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Globe 150: 150 years of delivering the news

I have learned so many things in my journalism career about people. I’ve seen them at their highest and lowest points, in times of celebration and tragedy.

Julie Buntjer
Julie Buntjer
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It doesn’t surprise me that Worthington, by the time it was officially incorporated, already had a newspaper.

Nor does it surprise me that, despite its myriad of name changes and owners over the past 150 years, Worthington’s newspaper has withstood the test of time.

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People need to know what’s happening, whether it is news about city or county government, information about their school district, or the businesses and people that make up their community.

For many, the news is as important as that first cup of morning coffee or breakfast.

Reading the news feeds your mind. Local news can evoke emotion, spur people to action and be the topic of conversation among friends and neighbors. Local news stories may engage you in community events and help you get to know the people who call this part of southwest Minnesota and northwest Iowa home.

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I grew up reading the Worthington Daily Globe, and in 2003, I came to work for the Daily Globe. Today, I’m leading the newsroom of The Globe. In the last 19 years, our name changed, and staff members have come and gone, but our core goal has not. We still work hard each and every day to report the facts, build trust and deliver the news to our readers — not just in print, but online at dglobe.com, through our Saturday e-paper, and by sharing our content on social media.

Had I envisioned a career in newspapers when I was a kid? No, not really.

I grew up reading the Globe though, first as a youngster who looked at the comics and photographs, and later, being drawn to the human interest stories and Mary Beth Blegen’s columns. She was one of my high school teachers.

It wasn’t until my days at then-Worthington Community College, when former Globe writer Dan Roos gave me a bit of positive feedback about my writing assignments in his English Composition class, that I even considered a career in writing.

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My career was further cemented by engaging teachers in South Dakota State University’s journalism program. Now, here I am, nearly 30 years beyond college with experience at four different newspapers — and writing everything from government and politics to human interest features, new businesses and everyday life. I even wrote sports for a very brief time, and I can assure you, I wasn’t very good at covering high school basketball.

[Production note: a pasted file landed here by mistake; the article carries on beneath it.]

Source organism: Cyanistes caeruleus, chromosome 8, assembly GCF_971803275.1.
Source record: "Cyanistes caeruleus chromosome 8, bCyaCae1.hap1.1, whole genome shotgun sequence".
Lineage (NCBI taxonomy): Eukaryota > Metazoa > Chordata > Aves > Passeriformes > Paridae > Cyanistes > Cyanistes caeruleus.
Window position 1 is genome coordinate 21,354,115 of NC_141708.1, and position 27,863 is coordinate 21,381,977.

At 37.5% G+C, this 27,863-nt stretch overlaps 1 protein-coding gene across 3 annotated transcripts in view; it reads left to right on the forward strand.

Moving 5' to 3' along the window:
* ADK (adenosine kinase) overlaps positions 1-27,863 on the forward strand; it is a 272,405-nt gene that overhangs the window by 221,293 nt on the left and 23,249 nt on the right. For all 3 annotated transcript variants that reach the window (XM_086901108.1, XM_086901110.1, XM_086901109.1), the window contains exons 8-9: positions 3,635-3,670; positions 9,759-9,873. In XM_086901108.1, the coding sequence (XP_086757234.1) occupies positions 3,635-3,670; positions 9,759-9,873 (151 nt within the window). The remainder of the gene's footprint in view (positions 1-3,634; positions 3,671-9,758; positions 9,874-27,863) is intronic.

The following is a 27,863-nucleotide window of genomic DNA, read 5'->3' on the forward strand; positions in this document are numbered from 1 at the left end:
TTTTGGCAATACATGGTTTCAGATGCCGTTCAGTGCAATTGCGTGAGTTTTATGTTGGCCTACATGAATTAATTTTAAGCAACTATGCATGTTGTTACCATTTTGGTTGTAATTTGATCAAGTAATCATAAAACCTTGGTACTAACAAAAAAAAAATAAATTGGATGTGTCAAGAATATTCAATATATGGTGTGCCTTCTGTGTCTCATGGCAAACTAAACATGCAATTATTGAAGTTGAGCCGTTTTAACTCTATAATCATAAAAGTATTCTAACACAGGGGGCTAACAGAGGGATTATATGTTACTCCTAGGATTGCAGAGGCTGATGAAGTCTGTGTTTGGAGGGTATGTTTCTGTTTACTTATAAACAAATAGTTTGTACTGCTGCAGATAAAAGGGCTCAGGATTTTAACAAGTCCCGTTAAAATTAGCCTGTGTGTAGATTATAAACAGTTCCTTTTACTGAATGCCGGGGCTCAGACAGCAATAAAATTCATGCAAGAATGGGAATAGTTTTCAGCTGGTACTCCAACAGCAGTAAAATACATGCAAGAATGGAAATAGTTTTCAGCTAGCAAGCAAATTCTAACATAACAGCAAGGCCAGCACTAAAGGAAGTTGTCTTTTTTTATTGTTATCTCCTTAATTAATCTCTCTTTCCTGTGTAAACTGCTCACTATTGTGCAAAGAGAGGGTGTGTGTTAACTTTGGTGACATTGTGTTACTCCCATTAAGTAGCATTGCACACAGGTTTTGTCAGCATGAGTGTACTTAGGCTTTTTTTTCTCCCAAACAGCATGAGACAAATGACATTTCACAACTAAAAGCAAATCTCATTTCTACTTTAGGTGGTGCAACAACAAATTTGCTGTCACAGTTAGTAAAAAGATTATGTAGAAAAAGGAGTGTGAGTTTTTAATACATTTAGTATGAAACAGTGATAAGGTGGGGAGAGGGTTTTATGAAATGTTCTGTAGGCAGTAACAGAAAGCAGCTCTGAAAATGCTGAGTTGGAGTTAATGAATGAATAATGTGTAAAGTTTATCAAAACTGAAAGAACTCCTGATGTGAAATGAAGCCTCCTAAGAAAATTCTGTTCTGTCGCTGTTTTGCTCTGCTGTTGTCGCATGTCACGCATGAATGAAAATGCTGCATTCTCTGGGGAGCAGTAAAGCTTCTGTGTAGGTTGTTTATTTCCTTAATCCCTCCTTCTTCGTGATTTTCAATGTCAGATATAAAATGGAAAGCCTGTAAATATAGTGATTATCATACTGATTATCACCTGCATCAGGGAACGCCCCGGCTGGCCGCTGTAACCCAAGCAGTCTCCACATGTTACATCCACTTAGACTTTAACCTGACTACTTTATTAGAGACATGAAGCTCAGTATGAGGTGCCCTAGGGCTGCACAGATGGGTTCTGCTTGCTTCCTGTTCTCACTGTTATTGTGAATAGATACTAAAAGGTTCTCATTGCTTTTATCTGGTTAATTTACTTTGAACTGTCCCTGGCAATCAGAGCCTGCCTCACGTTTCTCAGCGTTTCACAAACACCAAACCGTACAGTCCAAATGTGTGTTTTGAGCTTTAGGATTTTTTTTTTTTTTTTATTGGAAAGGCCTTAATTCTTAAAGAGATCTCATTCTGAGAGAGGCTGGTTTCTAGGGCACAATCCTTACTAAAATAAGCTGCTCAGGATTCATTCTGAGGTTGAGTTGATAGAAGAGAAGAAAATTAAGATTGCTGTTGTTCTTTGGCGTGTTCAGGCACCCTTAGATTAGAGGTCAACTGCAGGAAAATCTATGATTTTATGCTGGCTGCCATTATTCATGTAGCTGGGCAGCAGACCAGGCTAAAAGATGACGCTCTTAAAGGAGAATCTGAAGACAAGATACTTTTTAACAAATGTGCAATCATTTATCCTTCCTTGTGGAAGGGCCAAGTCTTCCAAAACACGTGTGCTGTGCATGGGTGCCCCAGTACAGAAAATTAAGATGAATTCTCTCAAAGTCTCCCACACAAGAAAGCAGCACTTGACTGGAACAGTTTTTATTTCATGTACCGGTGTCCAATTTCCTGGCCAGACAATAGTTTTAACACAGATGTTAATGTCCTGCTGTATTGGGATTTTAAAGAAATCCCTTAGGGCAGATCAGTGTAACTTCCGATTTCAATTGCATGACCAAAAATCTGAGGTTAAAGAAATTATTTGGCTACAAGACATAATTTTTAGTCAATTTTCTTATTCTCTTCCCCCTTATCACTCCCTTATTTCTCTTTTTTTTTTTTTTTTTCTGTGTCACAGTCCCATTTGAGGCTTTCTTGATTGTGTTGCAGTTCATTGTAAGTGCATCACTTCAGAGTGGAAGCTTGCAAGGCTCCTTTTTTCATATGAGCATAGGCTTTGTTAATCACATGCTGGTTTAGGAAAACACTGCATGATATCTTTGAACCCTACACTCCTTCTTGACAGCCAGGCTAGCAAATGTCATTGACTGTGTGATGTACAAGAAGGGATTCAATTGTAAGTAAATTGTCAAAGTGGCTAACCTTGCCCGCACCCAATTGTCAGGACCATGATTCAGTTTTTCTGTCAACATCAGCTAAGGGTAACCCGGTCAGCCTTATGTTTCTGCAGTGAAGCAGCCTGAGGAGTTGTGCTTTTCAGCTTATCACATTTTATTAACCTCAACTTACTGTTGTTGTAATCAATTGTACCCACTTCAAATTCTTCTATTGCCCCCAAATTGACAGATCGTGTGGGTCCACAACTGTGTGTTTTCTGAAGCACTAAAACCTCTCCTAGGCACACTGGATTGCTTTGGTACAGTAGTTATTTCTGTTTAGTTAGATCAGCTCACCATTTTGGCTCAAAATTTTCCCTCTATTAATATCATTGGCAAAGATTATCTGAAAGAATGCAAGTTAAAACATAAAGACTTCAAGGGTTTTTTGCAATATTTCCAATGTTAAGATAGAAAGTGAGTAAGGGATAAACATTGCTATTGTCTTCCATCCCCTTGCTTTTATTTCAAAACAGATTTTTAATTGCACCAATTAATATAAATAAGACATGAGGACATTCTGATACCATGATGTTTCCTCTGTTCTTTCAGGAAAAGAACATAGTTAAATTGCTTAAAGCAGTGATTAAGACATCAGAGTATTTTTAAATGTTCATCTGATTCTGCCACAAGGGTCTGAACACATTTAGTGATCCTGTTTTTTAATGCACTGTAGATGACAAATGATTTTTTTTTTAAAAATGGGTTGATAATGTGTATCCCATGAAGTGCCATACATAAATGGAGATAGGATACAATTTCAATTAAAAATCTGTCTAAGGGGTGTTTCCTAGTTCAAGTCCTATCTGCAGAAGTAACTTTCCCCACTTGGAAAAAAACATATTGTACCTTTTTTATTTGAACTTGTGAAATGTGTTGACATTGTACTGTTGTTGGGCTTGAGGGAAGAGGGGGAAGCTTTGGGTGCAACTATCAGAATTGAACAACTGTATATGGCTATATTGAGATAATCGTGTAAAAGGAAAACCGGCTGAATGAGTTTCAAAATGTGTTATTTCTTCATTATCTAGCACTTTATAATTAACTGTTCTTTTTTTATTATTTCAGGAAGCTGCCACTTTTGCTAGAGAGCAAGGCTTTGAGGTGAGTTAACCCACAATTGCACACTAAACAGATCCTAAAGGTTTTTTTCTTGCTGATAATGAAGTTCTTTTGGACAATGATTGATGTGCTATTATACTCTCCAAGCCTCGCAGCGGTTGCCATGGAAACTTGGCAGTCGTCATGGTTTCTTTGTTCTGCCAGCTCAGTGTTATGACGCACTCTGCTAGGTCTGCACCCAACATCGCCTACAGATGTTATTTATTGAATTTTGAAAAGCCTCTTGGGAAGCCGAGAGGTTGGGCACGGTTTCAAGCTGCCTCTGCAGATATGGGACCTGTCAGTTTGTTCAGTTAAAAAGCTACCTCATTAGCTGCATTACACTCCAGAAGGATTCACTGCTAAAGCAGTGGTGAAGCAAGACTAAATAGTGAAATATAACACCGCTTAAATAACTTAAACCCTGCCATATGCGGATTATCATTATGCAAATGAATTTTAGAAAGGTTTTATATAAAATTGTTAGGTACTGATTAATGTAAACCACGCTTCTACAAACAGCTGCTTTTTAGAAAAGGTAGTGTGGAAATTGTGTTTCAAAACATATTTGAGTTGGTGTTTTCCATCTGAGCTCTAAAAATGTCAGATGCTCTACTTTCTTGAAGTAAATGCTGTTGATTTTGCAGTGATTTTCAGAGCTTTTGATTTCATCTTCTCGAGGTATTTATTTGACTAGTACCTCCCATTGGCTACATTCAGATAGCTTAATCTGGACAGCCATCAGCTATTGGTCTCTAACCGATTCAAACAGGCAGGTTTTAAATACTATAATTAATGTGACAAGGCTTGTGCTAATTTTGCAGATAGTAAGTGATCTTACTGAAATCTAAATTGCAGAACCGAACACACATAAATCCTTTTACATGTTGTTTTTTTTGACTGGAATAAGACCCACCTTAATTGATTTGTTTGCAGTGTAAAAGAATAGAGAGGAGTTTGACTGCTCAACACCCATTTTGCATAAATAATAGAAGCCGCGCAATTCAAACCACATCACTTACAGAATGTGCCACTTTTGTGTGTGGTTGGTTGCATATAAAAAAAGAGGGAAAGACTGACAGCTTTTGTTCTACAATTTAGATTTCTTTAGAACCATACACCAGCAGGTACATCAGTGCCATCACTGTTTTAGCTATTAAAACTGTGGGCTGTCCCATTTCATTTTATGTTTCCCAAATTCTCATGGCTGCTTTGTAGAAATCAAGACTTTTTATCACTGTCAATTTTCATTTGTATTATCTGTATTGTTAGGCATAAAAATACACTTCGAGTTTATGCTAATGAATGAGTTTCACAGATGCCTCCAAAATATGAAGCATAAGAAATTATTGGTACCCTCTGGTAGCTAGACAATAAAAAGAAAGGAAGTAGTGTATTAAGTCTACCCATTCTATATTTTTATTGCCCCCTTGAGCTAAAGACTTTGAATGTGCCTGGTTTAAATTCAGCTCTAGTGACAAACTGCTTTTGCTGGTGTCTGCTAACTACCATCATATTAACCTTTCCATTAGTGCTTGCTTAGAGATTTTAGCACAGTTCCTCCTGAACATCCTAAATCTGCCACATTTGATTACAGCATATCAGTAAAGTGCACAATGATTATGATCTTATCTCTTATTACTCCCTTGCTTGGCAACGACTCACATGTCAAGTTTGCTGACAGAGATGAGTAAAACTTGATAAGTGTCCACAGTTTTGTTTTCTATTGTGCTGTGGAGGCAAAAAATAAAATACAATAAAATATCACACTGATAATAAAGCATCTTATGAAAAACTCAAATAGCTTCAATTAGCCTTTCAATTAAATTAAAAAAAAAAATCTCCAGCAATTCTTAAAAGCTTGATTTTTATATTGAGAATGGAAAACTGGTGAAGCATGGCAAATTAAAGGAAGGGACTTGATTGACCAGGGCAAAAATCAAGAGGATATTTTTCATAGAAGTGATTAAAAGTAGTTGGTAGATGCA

I have learned so many things in my journalism career about people. I’ve seen them at their highest and lowest points, in times of celebration and tragedy. I have cried with World War II veterans as they shared stories of survival on the battlefield; shed tears with people fighting cancer; celebrated with 4-H’ers, Eagle Scouts and award winners; and shivered in the cold during a Christmas morning house fire.

I can assure you, my fellow journalists have many of these same experiences — because we are human, because we care about our community, and because we care about the people who read the news we deliver on a daily basis.

Read more from Julie Buntjer:
“Olivia wouldn’t wake up,” Rochelle recalled being told. “When I heard about the crash, my heart just felt like it was outside my body. I was praying to God, please don’t take my babies.”
“I was born on Dec. 19 and I was brought home in a stocking that the Luverne hospital made — just a few years ago.”
“Just think of the safety of the kids. If the kids were going through that and would cut themselves on a glass jar … (the donations are to be) going for a good cause. I don’t want to stop (the can collection) either.”
... the gratitude jar is about forcing us to not dwell on the bad. There’s bad news, bad people, bad experiences, bad days that we all encounter. The challenge is to not let the bad news consume us ...
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“We pause this special week to honor all veterans. We’re free so we could honor our elections again yesterday. We have freedom because of veterans who stood up for their beliefs.”
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Two weeks ago, Deslauriers and his crew fished Lake Bella, about 8 miles south of Worthington, where they harvested an estimated 30,000 pounds of buffalo fish, a few thousand pounds of common carp and a small amount of sheepshead.
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Opinion by Julie Buntjer
Julie Buntjer became editor of The Globe in July 2021, after working as a beat reporter at the Worthington newspaper since December 2003. She has a bachelor's degree in agriculture journalism from South Dakota State University.
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